In this Axios column, Drew Altman analyzes data from the New Hampshire exit poll showing that support for Medicare-for-all played a role in the primary while broader support for a more moderate plan may be a signal about the general election.
- view as grid
- view as list
Health care is a top issue for voters in the 2020 election. To understand the health care landscape in which the 2020 election policy debates will unfold, these state health care snapshots provide data across a variety of health policy subjects, including health care costs, health coverage—Medicaid, Medicare, private insurance—and the uninsured, women’s health, health status, and access to care.
A Conversation with Washington Gov. Inslee and Colorado Gov. Polis on the Public Option in Their States
On Friday, Feb. 7, KFF hosted a conversation with Colorado Gov. Jared Polis and Washington State Gov. Jay Inslee about their states’ efforts to establish a public health insurance option and make other changes to address health costs and access. The two governors have made health reforms a key part…
Test your knowledge about health facts, policy issues and proposals that are emerging among the 2020 presidential candidates. The 10 questions focus on health issues in the 2020 election, including: health care costs, prescription drug prices, the Affordable Care Act and changes in health insurance coverage, reproductive health, and Medicare-for-all and public option proposals.
In this post for The JAMA Forum, Larry Levitt examines both the Democratic candidates’ proposals and the Trump administration’s record on lowering drug prices, which remains a top issue for the public with bi-partisan support.
KFF Health Tracking Poll – January 2020: Medicare-for-all, Public Option, Health Care Legislation And Court Actions
This month’s KFF Health Tracking poll examines public opinion and knowledge of Medicare-for-all and a public option, President Trump’s approval on health care programs and issues, the public’s priorities for Congress, and public opinion on the Affordable Care Act and the Texas v. U.S. court case.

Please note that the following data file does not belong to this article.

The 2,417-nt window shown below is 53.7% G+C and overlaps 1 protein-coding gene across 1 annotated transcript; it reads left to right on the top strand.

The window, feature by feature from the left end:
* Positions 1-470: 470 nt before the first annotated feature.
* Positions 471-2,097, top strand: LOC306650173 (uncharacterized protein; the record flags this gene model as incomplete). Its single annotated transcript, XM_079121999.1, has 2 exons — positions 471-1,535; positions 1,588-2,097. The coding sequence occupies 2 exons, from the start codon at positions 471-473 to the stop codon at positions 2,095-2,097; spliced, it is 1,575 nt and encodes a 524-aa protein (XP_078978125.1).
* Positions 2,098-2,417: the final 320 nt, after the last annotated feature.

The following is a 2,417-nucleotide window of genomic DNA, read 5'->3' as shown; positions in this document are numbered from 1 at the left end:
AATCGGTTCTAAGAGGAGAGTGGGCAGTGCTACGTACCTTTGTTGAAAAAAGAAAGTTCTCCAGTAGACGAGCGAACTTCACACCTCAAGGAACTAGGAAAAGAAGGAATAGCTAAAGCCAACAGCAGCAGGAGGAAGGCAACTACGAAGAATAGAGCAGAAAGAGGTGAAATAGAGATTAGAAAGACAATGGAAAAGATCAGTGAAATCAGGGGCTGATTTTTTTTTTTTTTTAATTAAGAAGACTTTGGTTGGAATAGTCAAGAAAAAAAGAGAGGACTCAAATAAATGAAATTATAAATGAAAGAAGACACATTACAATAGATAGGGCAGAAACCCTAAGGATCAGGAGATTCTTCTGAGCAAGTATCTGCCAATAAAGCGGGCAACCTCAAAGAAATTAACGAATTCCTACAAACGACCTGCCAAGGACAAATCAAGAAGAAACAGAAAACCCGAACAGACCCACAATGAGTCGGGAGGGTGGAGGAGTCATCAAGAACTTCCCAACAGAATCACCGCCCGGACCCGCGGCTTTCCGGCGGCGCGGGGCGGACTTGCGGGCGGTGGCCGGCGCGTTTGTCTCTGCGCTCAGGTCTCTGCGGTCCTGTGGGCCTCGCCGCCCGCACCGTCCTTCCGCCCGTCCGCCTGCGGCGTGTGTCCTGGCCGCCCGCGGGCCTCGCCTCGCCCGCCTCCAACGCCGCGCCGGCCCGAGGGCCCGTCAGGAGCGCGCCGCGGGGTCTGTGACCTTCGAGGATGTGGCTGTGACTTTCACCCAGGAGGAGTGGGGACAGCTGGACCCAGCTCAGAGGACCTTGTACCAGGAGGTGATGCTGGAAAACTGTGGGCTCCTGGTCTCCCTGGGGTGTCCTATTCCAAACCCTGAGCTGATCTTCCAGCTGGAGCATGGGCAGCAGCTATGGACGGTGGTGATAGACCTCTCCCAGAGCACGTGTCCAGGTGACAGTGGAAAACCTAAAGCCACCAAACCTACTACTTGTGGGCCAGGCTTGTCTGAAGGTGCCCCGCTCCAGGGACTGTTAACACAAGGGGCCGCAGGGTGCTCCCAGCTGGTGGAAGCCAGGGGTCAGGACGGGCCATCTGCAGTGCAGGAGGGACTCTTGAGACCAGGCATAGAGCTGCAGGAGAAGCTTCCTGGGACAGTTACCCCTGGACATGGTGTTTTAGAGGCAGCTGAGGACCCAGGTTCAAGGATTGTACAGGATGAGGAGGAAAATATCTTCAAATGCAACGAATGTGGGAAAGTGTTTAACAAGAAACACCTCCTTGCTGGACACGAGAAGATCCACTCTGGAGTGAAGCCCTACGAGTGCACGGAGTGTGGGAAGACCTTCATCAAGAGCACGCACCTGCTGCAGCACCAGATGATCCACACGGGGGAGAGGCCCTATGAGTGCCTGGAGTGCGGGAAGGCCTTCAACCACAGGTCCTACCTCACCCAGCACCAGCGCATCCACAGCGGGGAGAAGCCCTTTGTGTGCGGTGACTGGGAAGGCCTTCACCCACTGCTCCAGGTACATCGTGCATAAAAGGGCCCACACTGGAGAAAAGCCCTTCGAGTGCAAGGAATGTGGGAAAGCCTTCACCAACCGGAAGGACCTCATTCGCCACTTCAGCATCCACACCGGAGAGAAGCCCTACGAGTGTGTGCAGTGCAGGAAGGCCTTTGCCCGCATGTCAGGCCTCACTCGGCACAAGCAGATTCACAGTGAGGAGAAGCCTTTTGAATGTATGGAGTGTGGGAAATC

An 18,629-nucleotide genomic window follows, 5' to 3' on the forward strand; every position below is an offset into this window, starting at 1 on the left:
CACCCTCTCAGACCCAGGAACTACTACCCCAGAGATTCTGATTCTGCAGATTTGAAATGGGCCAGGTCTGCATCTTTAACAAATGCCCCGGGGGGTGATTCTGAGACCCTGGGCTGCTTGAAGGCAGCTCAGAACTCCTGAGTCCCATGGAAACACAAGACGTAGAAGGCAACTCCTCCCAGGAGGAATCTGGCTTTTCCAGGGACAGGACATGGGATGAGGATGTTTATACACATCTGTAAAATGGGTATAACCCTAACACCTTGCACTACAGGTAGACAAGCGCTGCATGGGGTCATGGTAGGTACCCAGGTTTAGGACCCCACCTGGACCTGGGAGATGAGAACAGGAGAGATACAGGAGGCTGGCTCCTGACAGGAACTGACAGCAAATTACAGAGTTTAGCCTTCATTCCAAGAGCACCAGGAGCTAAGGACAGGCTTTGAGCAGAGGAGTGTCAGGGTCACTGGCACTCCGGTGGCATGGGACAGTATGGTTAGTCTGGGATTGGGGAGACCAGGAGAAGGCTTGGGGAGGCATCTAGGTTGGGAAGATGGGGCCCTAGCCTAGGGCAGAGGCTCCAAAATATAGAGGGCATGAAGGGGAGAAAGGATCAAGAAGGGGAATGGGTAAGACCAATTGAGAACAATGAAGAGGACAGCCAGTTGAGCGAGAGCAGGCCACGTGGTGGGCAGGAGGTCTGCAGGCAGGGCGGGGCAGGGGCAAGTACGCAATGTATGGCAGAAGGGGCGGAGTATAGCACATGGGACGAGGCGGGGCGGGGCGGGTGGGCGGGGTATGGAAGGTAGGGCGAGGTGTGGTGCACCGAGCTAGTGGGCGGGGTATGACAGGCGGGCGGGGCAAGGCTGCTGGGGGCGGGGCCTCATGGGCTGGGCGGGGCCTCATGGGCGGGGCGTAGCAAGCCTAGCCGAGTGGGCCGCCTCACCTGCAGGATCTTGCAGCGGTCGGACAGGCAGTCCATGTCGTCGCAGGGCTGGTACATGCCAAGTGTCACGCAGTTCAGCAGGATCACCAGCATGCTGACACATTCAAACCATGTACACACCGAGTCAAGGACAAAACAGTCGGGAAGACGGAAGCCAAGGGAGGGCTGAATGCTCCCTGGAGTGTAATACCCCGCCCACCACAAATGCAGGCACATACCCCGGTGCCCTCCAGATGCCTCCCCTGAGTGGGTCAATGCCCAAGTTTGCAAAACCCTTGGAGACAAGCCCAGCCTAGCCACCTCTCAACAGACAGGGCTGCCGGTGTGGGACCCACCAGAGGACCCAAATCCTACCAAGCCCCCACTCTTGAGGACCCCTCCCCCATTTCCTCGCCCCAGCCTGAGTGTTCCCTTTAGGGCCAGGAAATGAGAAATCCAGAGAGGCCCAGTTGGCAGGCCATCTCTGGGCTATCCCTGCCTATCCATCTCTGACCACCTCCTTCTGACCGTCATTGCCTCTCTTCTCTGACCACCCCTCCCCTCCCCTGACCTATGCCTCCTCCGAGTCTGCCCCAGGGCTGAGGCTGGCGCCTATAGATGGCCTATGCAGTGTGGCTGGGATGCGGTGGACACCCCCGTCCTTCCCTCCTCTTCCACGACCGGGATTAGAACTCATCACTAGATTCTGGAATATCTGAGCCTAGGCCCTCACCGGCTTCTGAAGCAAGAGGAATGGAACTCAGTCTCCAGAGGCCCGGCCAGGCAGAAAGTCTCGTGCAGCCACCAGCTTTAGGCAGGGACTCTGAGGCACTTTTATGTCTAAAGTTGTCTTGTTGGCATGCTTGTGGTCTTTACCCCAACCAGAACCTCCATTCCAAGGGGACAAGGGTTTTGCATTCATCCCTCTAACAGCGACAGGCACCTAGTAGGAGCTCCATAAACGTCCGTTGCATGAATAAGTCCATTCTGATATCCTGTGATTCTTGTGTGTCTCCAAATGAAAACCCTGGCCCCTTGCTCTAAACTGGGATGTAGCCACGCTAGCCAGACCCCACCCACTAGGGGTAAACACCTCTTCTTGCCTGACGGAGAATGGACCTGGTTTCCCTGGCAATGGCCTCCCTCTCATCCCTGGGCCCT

Poll: Democrats Like Both the Public Option and Medicare-for-all, But Overall More People Support the Public Option, Including a Significant Share of Republicans
Lowering Drug Costs and Maintaining Pre-existing Condition Protections Top Public’s Health Priorities for Congress With the first votes of the 2020 Democratic presidential primary season approaching, large majorities of Democrats – and most of the public overall – support both of the major approaches primary candidates have put forward to…
In states that do not implement the Medicaid expansion under the Affordable Care Act (ACA), many adults will fall into a “coverage gap” of earning too much to qualify for Medicaid but not enough to qualify for Marketplace premium tax credits. Nationwide, 2.3 million poor uninsured adults are in this situation. This brief presents estimates of the number of people in non-expansion states who could have been reached by Medicaid but instead fall into the coverage gap and discusses the implications of them being left out of ACA coverage expansions.
In an Axios column, Drew Altman explains that the elimination of the Affordable Care Act’s individual mandate penalty has had little impact on how the ACA’s insurance markets are working, showing that “the marketplaces continue to function, even when ‘severed’ from the mandate penalty,” and undercutting a central argument in the lawsuit seeking to strike down the entire law.